by Peter Watt
Yesterday saw the publication by NICE of their latest guidance on the use of IVF by the NHS. It said that women should be able to access IVF quicker (ie younger) and also that the upper range of women able to access the treatment rises from 39-42 in England and Wales. This has to be seen as a good thing, a reflection of the continued advances in medical treatment. What was in the past impossible becomes possible.
Except read the small print. What NICE are doing is providing advice to NHS Trusts as to what they can do if they choose to. As Dr Sue Avery from the British Fertility Society told the BBC:
“It’s good that there’s the possibility there, but the funding does not match. I can’t see any prospect of it happening immediately. Our biggest concern is hanging on to the funding we’ve got.”
Now quick declaration of interest here; my wife Vilma and I underwent IVF. Initially we had treatment on the NHS and then went privately. We were successful and have a beautiful daughter as a result. But at the time we were incredibly lucky that where we lived was still offering treatment on the NHS. Plenty of others no longer did or offered a much more limited service. Because the reality of the NHS is that on a whole variety of fronts it rations treatment.
On Tuesday there was a story about a man who had had a gastric band on the NHS but who was left with large amounts of excessive abdominal skin. His local health service had refused to pay for his apronectomy and he was facing a bill of some £15-20,000.
Or just think about the people refused cardiac surgery unless they lose weight or stop smoking. In some areas you can get some types of cosmetic surgery and in others not. In some areas certain services and procedures are available pretty quickly in others there is a longer period of waiting.
Across the Country there are debates about where maternity and A&E departments are sited with no area wanting to give up ‘theirs’ even though we don’t need as many as we have. In dentistry and optometry the NHS offers a fairly limited service by comparison to what is available privately. And all of that is before you get to the social care rationing which, depending on where you live, is contingent on what services you can access and at what point you are deemed weak enough.
Rationing in the health and social care sectors is a reality and has been so with increasing impact for many years. Politicians may decry the “post-code lottery” but it is a dishonest slogan. The notion that all decisions about what to deliver and in what way can be determined in Whitehall is clearly nonsense.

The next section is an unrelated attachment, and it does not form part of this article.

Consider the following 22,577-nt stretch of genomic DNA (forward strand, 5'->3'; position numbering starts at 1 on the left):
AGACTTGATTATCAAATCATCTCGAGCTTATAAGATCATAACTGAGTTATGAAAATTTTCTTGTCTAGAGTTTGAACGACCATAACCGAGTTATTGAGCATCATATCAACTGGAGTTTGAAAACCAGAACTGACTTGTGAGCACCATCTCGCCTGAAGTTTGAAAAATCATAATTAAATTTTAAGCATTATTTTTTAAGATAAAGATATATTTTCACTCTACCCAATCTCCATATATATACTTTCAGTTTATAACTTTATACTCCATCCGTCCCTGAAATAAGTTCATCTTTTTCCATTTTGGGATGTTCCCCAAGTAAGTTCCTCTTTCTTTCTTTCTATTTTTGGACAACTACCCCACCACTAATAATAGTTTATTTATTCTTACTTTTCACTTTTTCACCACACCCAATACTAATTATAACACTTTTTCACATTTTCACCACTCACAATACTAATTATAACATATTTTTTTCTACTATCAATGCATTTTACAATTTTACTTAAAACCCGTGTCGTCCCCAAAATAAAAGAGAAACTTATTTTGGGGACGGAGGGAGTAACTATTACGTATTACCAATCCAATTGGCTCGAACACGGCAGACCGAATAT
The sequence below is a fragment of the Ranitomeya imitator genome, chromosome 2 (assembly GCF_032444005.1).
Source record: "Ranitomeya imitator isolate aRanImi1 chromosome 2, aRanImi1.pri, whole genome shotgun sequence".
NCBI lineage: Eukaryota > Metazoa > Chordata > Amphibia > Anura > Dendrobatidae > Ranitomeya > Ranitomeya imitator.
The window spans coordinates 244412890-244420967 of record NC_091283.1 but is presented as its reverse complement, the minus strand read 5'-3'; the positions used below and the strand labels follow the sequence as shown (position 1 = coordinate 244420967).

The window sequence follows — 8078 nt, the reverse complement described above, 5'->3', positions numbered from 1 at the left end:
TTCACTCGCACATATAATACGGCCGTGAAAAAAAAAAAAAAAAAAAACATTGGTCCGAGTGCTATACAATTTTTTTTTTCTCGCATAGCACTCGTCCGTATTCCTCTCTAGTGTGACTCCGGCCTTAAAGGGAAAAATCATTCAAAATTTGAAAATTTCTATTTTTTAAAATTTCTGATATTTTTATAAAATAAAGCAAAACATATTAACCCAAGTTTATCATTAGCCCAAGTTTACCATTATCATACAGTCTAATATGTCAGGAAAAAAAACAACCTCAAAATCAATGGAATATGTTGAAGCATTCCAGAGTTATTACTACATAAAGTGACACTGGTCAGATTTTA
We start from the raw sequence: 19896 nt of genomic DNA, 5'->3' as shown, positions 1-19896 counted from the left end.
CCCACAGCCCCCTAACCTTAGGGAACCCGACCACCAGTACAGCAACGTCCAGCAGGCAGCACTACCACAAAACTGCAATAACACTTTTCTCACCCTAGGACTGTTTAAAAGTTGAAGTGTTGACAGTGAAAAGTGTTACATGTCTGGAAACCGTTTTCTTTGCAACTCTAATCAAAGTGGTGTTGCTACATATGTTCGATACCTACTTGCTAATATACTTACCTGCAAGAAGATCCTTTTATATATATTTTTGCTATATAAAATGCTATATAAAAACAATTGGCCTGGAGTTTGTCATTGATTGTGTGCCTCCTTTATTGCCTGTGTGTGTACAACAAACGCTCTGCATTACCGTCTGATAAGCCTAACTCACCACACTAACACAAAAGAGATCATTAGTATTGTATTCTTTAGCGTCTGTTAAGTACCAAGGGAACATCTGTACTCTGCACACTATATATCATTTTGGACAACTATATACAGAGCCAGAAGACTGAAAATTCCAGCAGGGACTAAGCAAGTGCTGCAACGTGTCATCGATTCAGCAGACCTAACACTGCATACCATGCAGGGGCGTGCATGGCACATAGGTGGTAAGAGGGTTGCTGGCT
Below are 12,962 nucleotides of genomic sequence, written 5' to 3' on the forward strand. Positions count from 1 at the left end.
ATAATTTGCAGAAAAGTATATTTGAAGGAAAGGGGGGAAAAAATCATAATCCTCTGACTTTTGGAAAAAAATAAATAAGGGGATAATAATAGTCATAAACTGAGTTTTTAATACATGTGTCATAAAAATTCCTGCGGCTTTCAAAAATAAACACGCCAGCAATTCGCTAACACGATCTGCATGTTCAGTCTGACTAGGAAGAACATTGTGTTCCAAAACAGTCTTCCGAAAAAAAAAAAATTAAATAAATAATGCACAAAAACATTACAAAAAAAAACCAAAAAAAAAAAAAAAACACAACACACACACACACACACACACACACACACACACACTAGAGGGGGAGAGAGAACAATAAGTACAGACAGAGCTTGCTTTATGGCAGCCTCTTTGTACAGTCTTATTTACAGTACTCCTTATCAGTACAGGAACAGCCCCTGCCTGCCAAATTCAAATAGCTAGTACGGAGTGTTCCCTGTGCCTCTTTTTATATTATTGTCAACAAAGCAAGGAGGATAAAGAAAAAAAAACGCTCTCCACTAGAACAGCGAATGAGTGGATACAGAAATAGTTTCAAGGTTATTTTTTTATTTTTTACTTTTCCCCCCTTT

So over the years decisions have rightly been devolved; and if you devolve decisions then you should expect choices to be made! Now all of that was the case even when Labour decided to turn on the money tap.
Spending on the NHS has increased ten times since 1948. In today’s money we spent about £9 billion in 1948 and the 2012/13 budget is £108.9 billion. And labour massively increased spending so that from 1995 to 2006, the NHS annual budget more than doubled from £39 billion to £89.7 billion. Years of infrastructure underinvestment meant that the money was soon swallowed up. But it didn’t stop the rationing.
It certainly didn’t mean an end to the abuse and unnecessary deaths that the Francis report and others have exposed. In many ways, increasing spending that much and that fast without the requisite reforms of the NHS was one of the biggest mistakes of the Labour government.
As the Tories have shown, even pledging to ring-fence the NHS budget when other departments face cuts is not enough. An aging population and the onward march of technology, new drugs, treatments and staffing costs means that freezing the budget is an effective cut. If you then add in a need for huge efficiency savings then the results are there for all to see. But carrying on as we are is not an option. We simply cannot continue like this. At what point does the NHS have enough money? Is it £120 billion? £150 billion? But no one yet seems brave enough to say it.
Instead we get the doublespeak of efficiencies, local commissioning decisions and NICE. In government, Labour planned efficiencies and would not have ring-fenced the NHS budget. Now in opposition they decry the cruelty of the governments cuts. In opposition the Tories marched to save their local hospitals and slammed the government. At some point this has to stop.
People are not stupid whatever politicians may think. The only way that we can possibly begin to tackle the structural deficit in this country is to be honest with people about what is possible and about what is not. They can see that spending on some things will have to be curtailed and choices made. They can see that they will need to make some decisions themselves about their own lifestyles and priorities. They are quite capable of being part of a grown up discussion about this. But politically we don’t seem to be prepared to do this. We seem more comfortable demanding an end to the postcode lottery – until we are in government of course and it becomes local commissioning decisions again.
Peter Watt was general secretary of the Labour party